What You Must Know About Landlord Insurance?
The fact that Australians are fond of investment property is well known and documented. Approximately two-million Aussies own property apart from their own dwelling and land. However, there is a vast gap between owning an investment property and being a savvy landlord.
The ins and outs of insurance for landlords are one of many areas unfamiliar to many property investors. When it comes to insurance for landlords, what you do not know can devastate you and your finances.
What is Landlord Insurance?
An insurance policy for landlords will offer cover for your investment property in a similar manner as the home and contents policy you have for the place that you dwell. The typical landlord policy will cover you for most issues, including:
- Public liability
- Theft and vandalism
- Damage caused by storms, fires, and floods
- The loss of rent due to a covered occurrence, for example, a flood makes first- floor rental units uninhabitable until substantial renovations are complete. The amount of rent money not collected during that time is something a landlord can claim.
- Costs incurred because of taking legal action against a tenant
- Tenant Default
You need to understand the details regarding your landlord’s insurance policy. Not knowing about your cover leaves you open to numerous issues.
What Occurrences or Situations Are Not Covered in a Standard Landlord Insurance Policy?
Even though insurers try to safeguard their clients from as many unfortunate circumstances as possible, here are seven situations where a standard policy will not pay. These exemptions from coverage include:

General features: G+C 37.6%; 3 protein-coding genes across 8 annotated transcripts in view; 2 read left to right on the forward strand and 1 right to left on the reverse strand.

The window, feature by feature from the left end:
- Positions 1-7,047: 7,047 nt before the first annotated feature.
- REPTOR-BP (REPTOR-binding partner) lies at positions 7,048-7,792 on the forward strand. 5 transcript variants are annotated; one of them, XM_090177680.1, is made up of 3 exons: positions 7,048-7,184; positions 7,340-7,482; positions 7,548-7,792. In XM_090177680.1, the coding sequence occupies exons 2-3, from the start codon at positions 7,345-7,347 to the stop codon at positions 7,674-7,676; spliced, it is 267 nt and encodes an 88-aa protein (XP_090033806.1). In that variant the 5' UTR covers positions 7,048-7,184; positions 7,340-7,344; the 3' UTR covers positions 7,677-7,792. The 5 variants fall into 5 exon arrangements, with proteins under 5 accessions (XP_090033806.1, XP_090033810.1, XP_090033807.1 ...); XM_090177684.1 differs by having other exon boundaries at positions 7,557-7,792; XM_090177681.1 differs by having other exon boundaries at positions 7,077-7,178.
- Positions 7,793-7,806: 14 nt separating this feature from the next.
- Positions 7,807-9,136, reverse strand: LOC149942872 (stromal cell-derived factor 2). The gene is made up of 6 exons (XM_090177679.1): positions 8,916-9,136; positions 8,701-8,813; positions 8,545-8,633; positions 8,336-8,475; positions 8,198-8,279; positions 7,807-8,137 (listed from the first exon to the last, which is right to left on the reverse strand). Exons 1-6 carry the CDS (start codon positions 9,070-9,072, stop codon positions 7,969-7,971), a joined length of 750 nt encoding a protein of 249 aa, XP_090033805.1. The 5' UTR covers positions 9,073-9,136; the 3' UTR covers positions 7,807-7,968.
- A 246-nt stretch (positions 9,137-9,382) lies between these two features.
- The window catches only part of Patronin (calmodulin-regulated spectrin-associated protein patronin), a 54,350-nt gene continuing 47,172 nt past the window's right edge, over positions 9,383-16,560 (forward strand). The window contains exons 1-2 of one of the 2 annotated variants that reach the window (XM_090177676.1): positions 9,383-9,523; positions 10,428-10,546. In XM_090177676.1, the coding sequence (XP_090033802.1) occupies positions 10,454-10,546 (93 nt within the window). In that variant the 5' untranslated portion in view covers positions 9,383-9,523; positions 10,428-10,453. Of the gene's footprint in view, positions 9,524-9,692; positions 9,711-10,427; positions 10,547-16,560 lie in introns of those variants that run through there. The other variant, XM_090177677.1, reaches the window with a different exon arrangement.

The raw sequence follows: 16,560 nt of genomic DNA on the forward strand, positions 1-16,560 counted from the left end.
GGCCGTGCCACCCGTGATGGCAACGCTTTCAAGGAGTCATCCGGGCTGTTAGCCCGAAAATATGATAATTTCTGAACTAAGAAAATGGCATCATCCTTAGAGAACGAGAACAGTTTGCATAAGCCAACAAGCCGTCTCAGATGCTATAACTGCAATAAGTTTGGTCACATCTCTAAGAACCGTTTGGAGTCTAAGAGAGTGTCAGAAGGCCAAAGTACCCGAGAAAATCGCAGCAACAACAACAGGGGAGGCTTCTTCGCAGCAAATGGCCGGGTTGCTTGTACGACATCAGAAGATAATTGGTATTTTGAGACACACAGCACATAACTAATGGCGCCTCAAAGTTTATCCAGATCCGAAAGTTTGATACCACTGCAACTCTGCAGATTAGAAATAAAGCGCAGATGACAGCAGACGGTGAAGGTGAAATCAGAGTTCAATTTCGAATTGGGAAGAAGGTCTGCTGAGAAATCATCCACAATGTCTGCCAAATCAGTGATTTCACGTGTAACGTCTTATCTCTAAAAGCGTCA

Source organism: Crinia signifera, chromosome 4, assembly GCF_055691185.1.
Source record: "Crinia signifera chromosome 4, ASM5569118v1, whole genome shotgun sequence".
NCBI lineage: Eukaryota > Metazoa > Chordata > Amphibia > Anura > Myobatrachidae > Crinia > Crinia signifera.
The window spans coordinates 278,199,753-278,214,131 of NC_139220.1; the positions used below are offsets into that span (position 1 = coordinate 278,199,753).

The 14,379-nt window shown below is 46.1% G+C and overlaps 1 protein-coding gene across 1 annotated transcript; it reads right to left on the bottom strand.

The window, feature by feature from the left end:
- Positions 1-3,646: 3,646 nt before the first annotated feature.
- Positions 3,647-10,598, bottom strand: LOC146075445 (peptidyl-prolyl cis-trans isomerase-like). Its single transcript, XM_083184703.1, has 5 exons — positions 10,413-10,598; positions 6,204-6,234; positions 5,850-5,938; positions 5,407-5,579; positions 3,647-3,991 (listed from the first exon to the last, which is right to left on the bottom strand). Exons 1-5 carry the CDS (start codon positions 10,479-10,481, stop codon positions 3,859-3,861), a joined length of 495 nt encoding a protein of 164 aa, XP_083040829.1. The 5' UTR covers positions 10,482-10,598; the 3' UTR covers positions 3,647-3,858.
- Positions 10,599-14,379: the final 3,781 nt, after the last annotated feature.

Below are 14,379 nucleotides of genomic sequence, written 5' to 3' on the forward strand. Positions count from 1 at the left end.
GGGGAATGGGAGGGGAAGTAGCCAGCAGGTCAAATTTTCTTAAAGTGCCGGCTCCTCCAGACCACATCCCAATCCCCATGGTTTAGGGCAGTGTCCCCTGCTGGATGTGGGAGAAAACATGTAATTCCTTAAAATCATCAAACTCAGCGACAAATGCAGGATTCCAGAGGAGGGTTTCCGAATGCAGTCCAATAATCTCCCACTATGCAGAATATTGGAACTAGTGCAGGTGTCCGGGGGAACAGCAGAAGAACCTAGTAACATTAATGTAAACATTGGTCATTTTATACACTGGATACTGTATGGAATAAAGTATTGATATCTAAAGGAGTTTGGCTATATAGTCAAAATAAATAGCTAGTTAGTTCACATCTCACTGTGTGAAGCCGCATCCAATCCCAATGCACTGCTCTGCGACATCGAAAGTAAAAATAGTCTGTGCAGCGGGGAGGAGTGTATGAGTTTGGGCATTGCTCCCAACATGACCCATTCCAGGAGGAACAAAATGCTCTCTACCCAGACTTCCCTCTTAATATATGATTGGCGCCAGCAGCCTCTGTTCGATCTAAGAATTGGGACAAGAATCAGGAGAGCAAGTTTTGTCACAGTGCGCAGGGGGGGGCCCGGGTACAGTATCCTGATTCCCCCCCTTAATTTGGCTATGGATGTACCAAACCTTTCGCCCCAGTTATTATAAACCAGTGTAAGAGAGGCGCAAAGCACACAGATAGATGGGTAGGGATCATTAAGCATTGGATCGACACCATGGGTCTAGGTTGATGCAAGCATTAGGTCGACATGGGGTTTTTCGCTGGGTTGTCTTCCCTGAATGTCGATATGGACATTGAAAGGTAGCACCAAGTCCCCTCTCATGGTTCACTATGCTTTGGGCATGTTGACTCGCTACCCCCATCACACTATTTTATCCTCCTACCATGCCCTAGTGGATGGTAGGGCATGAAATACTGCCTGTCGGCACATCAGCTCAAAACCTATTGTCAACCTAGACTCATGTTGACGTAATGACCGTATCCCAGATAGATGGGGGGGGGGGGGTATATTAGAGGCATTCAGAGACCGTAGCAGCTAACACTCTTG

- Building Defects – Because landlord insurance cover protects the property owner from the risks involved in renting their property, defects in the structure are not a part of standard landlord cover. Insurers trust that property owners sufficiently inspected the building prior to purchase. So, investment property owners should address issues under home warranties and other policies.
- Fluctuations in the Market – Property investments carry the same inherent risks as other types of investments. For this reason, a landlord cannot claim losses that occur by the housing market or other mitigating factors.
- Mould – A landlord insurance policy will not cover the removal of nor damages caused by mould.
- Routine Expenses – Just as a standard homeowner’s policy does not cover the day-to-day costs of maintaining a home, landlord insurance will not cover expenses that are general expenditures made to support an investment property. For example, if a rental unit has a clogged drain and a plumber repairs it, a landlord cannot claim the plumber’s charges.